Australian and Israeli scientists have discovered the trigger for the planet’s biggest group sex spectacle: the mass spawning of hard corals along Australia’s Great Barrier Reef.One week each year in spring, after a full moon, millions of corals release eggs and sperm in what Bill Leggat, a co-author of the new study, called “a slow symphony.”
Coral organisms, called polyps, can live on their own, but are primarily associated with the spectacularly diverse limestone communities, or reefs, they construct.Coral polyps are tiny, soft-bodied organisms related to sea anemones and jellyfish. At their base is a hard, protective limestone skeleton called a calicle, which forms the structure of coral reefs. Reefs begin when a polyp attaches itself to a rock on the sea floor, then divides, or buds, into thousands of clones. The polyp calicles connect to one another, creating a colony that acts as a single organism. As colonies grow over hundreds and thousands of years, they join with other colonies and become reefs. Some of the coral reefs on the planet today began growing over 50 million years ago.
Coral polyps are actually translucent animals. Reefs get their wild hues from the billions of colorful zooxanthellae (ZOH-oh-ZAN-thell-ee) algae they host. When stressed by such things as temperature change or pollution, corals will evict their boarders, causing coral bleaching that can kill the colony if the stress is not mitigated.
Corals live in tropical waters throughout the world, generally close to the surface where the sun’s rays can reach the algae. While corals get most of their nutrients from the byproducts of the algae’s photosynthesis, they also have barbed, venomous tentacles they can stick out, usually at night, to grab zooplankton and even small fish.
Coral reefs teem with life, covering less than one percent of the ocean floor, but supporting about 25 percent of all marine creatures. However, threats to their existence abound, and scientists estimate that human factors—such as pollution, global warming, and sedimentation—could kill 30 percent of the existing reefs in the next 30 years.
An ancient light-sensitive gene has been isolated by researchers from the ARC Centre of Excellence for Coral Reef Studies (CoECRS) that appears to act as a trigger for the annual mass spawning of corals across a third of a million square kilometres of Australia’s Great Barrier Reef, shortly after a full moon. The genes, known as a cryptochromes, occur in corals, insects, fish and mammals – including humans – and are primitive light-sensing pigment mechanisms which predate the evolution of eyes.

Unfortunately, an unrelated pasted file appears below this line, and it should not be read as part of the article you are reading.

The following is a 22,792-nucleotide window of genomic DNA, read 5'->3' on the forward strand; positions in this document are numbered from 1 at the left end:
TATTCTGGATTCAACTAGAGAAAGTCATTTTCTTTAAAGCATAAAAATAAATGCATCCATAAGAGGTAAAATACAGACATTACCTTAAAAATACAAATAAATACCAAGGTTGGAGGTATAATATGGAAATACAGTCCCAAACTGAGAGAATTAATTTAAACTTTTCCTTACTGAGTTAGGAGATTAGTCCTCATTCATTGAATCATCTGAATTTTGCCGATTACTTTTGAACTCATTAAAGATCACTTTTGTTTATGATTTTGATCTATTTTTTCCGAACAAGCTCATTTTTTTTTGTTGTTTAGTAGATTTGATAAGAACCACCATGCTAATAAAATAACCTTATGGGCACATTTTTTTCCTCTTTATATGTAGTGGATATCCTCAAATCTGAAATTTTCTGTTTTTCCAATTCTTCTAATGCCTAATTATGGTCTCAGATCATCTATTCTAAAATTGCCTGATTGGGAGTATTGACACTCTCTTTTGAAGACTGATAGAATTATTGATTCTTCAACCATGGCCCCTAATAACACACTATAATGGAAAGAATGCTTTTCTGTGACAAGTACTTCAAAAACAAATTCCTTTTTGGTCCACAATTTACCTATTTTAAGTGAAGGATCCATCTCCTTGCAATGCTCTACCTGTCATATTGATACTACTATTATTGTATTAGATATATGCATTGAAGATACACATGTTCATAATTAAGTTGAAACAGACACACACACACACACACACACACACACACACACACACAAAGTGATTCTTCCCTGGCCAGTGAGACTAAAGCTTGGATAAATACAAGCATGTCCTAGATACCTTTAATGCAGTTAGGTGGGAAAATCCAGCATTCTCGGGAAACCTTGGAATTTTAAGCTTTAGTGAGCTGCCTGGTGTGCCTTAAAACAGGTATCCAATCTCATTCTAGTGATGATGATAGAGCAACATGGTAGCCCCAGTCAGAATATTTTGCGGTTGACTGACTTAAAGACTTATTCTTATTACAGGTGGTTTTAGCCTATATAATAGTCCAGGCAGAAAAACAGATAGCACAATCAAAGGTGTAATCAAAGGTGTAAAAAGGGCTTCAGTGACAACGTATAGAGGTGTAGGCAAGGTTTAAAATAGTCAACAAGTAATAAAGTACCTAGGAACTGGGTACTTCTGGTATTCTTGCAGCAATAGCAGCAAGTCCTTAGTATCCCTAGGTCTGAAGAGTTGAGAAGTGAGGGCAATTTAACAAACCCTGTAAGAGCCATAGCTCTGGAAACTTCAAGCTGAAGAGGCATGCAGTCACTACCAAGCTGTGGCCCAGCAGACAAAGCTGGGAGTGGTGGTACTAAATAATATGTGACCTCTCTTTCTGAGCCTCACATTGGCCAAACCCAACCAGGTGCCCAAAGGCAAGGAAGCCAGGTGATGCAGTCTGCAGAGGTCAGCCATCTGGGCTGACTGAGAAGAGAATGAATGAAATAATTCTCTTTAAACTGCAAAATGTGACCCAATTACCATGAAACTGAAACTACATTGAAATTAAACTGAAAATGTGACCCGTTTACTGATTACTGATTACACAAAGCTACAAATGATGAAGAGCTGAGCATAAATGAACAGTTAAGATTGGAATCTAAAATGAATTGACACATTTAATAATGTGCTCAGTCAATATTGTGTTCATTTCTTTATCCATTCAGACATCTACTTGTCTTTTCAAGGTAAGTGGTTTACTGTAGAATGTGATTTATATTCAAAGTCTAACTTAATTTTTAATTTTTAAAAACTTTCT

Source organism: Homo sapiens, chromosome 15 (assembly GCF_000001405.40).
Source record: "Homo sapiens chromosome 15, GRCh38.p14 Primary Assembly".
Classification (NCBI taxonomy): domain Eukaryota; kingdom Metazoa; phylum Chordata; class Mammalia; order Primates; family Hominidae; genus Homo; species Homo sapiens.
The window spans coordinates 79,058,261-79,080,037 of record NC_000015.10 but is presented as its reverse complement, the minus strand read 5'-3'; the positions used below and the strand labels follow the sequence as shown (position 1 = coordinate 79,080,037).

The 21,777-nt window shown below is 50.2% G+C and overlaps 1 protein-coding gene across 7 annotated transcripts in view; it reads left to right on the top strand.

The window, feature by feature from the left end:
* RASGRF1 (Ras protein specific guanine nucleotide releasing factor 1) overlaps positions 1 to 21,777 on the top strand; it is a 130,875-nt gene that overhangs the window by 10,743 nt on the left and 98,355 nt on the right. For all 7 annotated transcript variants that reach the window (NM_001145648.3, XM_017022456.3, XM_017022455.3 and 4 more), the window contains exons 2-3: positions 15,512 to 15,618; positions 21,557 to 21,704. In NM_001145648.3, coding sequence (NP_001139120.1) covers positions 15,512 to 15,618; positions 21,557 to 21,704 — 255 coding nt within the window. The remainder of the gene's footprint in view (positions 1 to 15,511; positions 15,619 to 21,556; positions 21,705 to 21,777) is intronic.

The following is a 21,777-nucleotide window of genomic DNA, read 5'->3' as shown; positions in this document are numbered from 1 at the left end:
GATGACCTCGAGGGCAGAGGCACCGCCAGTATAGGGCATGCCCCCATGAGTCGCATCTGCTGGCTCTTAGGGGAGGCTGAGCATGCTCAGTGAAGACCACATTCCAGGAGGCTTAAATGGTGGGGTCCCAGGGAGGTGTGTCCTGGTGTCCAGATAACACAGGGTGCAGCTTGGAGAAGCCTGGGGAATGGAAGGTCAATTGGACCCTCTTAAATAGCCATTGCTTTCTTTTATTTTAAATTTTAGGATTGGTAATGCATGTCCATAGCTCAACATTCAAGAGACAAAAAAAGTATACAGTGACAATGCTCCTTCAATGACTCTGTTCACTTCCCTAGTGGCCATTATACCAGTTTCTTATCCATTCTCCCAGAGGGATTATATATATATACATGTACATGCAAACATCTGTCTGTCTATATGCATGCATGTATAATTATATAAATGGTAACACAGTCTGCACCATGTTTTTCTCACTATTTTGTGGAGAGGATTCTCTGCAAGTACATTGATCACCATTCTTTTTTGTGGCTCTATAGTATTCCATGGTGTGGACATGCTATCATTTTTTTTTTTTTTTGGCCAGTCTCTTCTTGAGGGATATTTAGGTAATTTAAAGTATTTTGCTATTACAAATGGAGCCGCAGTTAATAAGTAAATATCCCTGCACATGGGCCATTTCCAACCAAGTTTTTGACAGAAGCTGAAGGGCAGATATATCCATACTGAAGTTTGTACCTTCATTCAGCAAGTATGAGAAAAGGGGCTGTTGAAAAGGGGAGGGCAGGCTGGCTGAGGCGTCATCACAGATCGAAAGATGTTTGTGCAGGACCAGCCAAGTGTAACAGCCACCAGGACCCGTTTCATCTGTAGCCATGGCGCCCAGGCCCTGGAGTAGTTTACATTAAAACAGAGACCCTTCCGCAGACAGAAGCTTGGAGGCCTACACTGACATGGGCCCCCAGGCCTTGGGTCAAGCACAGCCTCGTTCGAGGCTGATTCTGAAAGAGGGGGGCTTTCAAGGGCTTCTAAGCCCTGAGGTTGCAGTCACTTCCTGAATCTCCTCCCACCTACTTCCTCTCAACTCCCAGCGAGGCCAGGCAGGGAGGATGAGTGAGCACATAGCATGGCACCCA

One week each year in spring, after a full moon, millions of corals release eggs and sperm. By exposing corals to different colors and intensities of light, the team found that the gene—known as Cry2—was most active in Acropora corals during a full moon. Cry2 encodes a type of protein known as a cryptochrome, which appears to trigger the corals’ reproductive cycle.This particular gene allows the coral to sense blue light and to actually work out what phase the moon is in.
Cry2 prompts a series of biochemical reactions that is surprisingly sophisticated.Some 400 or 500 species of corals all spawn simultaneously during the week, creating vast slicks across the ocean.The new research also offers insights into the development of vision and the evolution of daily rhythms in animals. Cryptochromes are closely linked to primitive proteins known as photolyases—which harness blue light to repair DNA damaged by ultraviolet radiation. In the Precambrian era, there were very high doses of ultraviolet reaching the planet surface, so organisms probably had to retreat out of range of the UV. One way to do that would be to go into the deeper layers of the ocean during the day and to rise during the night as levels dropped by the light-sensing properties of the photolyases. Cryptochromes set the clock to do the right things at the right time.The first creatures wouldn’t have had eyes.They would have been depending on cellular biochemistry to detect changes in light. So cryptochromes are, in a sense, the functional forerunners of eyes. Cryptochromes are still present in humans and other mammals, as well as insects.They play an important role in regulating the circadian system, a “body clock” attuned to Earth’s 24-hour rhythms that regulates things like cycles of metabolism and alertness. These proteins are the Swiss timing mechanism of biology.
Corals have almost the same number of genes and proteins as humans. Many of these genes developed in deep time, in the earliest phases of organized life on the planet.They were preserved for hundreds of millions of years before being inherited by corals when they developed about 240 million years ago, and are still found today in modern animals and humans.They are an indicator that corals and humans are in fact distant relatives, sharing a common ancestor way back.
3.Some photographs of corals:
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